Estate Planning Starts With Wills And Trusts

It is never too late – or too early – in life to start protecting your assets with proper estate planning tools. The law firm of Johnson, Carroll, Norton & Kent P.C. in Evansville, Indiana, offers a full range of estate planning services for individuals, couples and families throughout southwestern Indiana.

Do You Need a Will?

A concise, legally executed will is the only certain way to make sure your final wishes are carried out regarding the disposition of your assets following your death. If you die without a will (intestate), your surviving family members will be left in a position of leaving your estate assets to the decision of the court. While most assets will pass to the surviving spouse or children, the courts may face challenges from individuals, such as step-children from a previous marriage, who file litigation seeking a share of the assets. When a will is properly drafted and up to date, your assets will be distributed to the family members or charities you name, according to your terms and conditions.

We can also help you establish your final wishes through instruments such as:

  • Living will: To make sure your loved ones know your wishes regarding end-of-life issues and health care needs
  • Powers of attorney and guardianship: To give specific loved ones the authority to make legal, financial and medical decisions for you, in the event you become incapacitated
  • Medicaid planning: To protect your family’s assets from the high cost of nursing home and long-term medical care

What Is A Trust?

Many people wish to leave their assets to their children, relatives or charitable organizations according to a predetermined distribution plan. Trusts allow you to place a predetermined amount of financial assets into a fund, thereby removing it from your holdings for tax purposes. You set up the terms of withdrawal from the account, including the specific persons or organizations who may share in the distribution, as well as the exact terms of the distribution. You will name a trustee to oversee the terms and conditions of distribution and funding of the trust. Trusts may be set up to begin distribution during your lifetime or upon your death.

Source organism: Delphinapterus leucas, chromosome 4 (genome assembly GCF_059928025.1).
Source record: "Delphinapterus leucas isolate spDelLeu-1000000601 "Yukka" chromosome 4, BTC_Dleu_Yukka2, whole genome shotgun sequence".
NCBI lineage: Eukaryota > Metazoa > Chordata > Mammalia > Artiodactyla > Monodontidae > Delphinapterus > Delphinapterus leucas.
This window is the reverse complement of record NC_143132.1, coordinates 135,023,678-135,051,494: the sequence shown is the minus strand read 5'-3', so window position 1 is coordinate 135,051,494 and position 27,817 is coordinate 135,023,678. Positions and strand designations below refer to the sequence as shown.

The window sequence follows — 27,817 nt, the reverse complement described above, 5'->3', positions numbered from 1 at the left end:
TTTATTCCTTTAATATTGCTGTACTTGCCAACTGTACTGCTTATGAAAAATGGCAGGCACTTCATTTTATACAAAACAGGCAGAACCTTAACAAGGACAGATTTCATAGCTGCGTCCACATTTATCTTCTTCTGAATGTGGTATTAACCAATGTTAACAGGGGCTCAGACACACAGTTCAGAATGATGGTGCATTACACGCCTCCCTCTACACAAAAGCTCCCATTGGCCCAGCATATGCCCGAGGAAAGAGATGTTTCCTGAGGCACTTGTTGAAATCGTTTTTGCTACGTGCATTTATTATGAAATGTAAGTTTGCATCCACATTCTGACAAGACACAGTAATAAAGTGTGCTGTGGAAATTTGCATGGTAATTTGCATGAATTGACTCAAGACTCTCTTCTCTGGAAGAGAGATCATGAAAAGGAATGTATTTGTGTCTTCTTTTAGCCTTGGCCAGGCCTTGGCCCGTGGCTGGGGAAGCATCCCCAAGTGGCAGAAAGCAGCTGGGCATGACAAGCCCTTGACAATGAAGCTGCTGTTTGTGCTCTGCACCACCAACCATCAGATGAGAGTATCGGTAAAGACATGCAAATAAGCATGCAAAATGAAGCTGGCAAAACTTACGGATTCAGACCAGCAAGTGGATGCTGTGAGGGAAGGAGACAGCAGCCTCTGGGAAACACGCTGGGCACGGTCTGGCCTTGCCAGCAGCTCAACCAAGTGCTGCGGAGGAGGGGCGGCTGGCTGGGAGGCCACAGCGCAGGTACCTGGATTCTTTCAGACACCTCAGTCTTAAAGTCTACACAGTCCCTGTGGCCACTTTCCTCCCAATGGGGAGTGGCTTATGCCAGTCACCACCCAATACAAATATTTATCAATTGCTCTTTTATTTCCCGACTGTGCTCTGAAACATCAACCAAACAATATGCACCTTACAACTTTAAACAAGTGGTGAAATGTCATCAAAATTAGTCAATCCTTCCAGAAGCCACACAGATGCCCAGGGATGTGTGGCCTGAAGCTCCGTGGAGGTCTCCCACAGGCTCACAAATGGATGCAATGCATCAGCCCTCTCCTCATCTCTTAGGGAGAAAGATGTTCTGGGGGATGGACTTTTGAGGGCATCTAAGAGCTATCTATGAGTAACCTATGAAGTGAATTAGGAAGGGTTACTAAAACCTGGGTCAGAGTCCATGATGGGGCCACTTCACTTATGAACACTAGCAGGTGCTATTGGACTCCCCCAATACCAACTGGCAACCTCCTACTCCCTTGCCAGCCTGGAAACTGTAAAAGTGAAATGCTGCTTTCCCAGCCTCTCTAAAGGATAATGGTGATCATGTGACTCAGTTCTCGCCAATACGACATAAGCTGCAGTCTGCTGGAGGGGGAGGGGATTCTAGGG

Revocable or Irrevocable Trusts

Trusts may be revocable, meaning you may terminate the trust and reclaim the assets. Trusts may also be irrevocable, meaning that you cannot terminate the trust or change the trust terms. With either type of trust, taxes on the earnings will be deferred while the money is held in trust until withdrawn by beneficiaries for distribution.

Some common types of trusts include:

Living Trusts: Allows you to oversee the distribution of assets to your children and other beneficiaries while you are alive.

Testamentary Trusts: The terms of the trust to not take effect until the death of the estate holder who established the trust.

Qualified Personal Residence Trust: Allows you to put your personal residence in a trust fund for tax benefits, but continue to live on the property until your death.

Charitable Remainder Trusts: Allows you to place your property or assets in the name of a trustee of your choosing, while you receive a specified amount or percentage of the trust assets each year. Upon death, the remaining property in the trust belongs to the qualified charitable organization. You would benefit from a significant tax deduction received at the time the trust is established.

Charitable Lead Trusts: Allows you to donate a portion of your assets for use by a qualifying charitable organization, in order to reduce your taxable income. You do not retain control or property or earnings from the assets. After a predetermined period of time, the remaining assets/earnings in the trust will be distributed among your named beneficiaries.

Special Needs Trusts: Lets your family continue to provide for the security and welfare of a loved one with special needs, even after you are deceased or incapacitated.

There are many specific types of trusts that you can establish within the broad categories. Some of the more common trusts include:

  • Asset Protection Trusts
  • Credit Shelter Trusts
  • Charitable Trusts
  • Complex Trusts
  • Dynasty Trusts
  • Generation-Skipping Trusts
  • Grantor Trusts
  • Grantor Retained Income Trusts (“GRIT”)
  • Life Insurance Trusts
  • Qualified Personal Residence Trusts (“QPRT”)
  • Revocable Trusts
  • Special Needs Trusts

Contact Us To Learn More

Our attorneys have extensive experience helping people establish their estate planning goals. Johnson, Carroll, Norton & Kent serves families in Vanderburgh, Posey, Gibson and Warrick Counties. Call 812-205-2661 or contact us online to arrange a consultation. Our law office is located in Evansville, three blocks off the Lloyd Expressway, with ample parking and first-floor accessibility.